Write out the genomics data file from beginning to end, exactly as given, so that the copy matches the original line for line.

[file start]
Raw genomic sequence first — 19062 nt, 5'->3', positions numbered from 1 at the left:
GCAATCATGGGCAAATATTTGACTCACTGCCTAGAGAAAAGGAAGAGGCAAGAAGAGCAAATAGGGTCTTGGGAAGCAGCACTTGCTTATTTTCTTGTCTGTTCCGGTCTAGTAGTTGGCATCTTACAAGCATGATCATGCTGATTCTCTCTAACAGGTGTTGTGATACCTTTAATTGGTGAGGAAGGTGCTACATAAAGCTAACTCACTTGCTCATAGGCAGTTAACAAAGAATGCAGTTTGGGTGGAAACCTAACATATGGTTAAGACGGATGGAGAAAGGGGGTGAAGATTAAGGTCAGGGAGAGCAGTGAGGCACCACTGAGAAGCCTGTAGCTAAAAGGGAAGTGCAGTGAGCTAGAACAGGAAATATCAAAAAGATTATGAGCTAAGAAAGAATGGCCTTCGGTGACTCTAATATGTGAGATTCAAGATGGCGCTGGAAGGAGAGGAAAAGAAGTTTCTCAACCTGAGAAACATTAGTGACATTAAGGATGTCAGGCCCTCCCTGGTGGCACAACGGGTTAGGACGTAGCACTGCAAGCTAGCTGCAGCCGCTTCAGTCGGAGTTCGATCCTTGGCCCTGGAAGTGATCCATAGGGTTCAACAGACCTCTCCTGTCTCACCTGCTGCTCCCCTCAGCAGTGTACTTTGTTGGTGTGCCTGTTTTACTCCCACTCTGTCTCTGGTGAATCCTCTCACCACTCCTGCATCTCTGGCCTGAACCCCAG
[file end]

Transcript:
Raw genomic sequence first — 19062 nt, 5'->3', positions numbered from 1 at the left:
GCAATCATGGGCAAATATTTGACTCACTGCCTAGAGAAAAGGAAGAGGCAAGAAGAGCAAATAGGGTCTTGGGAAGCAGCACTTGCTTATTTTCTTGTCTGTTCCGGTCTAGTAGTTGGCATCTTACAAGCATGATCATGCTGATTCTCTCTAACAGGTGTTGTGATACCTTTAATTGGTGAGGAAGGTGCTACATAAAGCTAACTCACTTGCTCATAGGCAGTTAACAAAGAATGCAGTTTGGGTGGAAACCTAACATATGGTTAAGACGGATGGAGAAAGGGGGTGAAGATTAAGGTCAGGGAGAGCAGTGAGGCACCACTGAGAAGCCTGTAGCTAAAAGGGAAGTGCAGTGAGCTAGAACAGGAAATATCAAAAAGATTATGAGCTAAGAAAGAATGGCCTTCGGTGACTCTAATATGTGAGATTCAAGATGGCGCTGGAAGGAGAGGAAAAGAAGTTTCTCAACCTGAGAAACATTAGTGACATTAAGGATGTCAGGCCCTCCCTGGTGGCACAACGGGTTAGGACGTAGCACTGCAAGCTAGCTGCAGCCGCTTCAGTCGGAGTTCGATCCTTGGCCCTGGAAGTGATCCATAGGGTTCAACAGACCTCTCCTGTCTCACCTGCTGCTCCCCTCAGCAGTGTACTTTGTTGGTGTGCCTGTTTTACTCCCACTCTGTCTCTGGTGAATCCTCTCACCACTCCTGCATCTCTGGCCTGAACCCCAG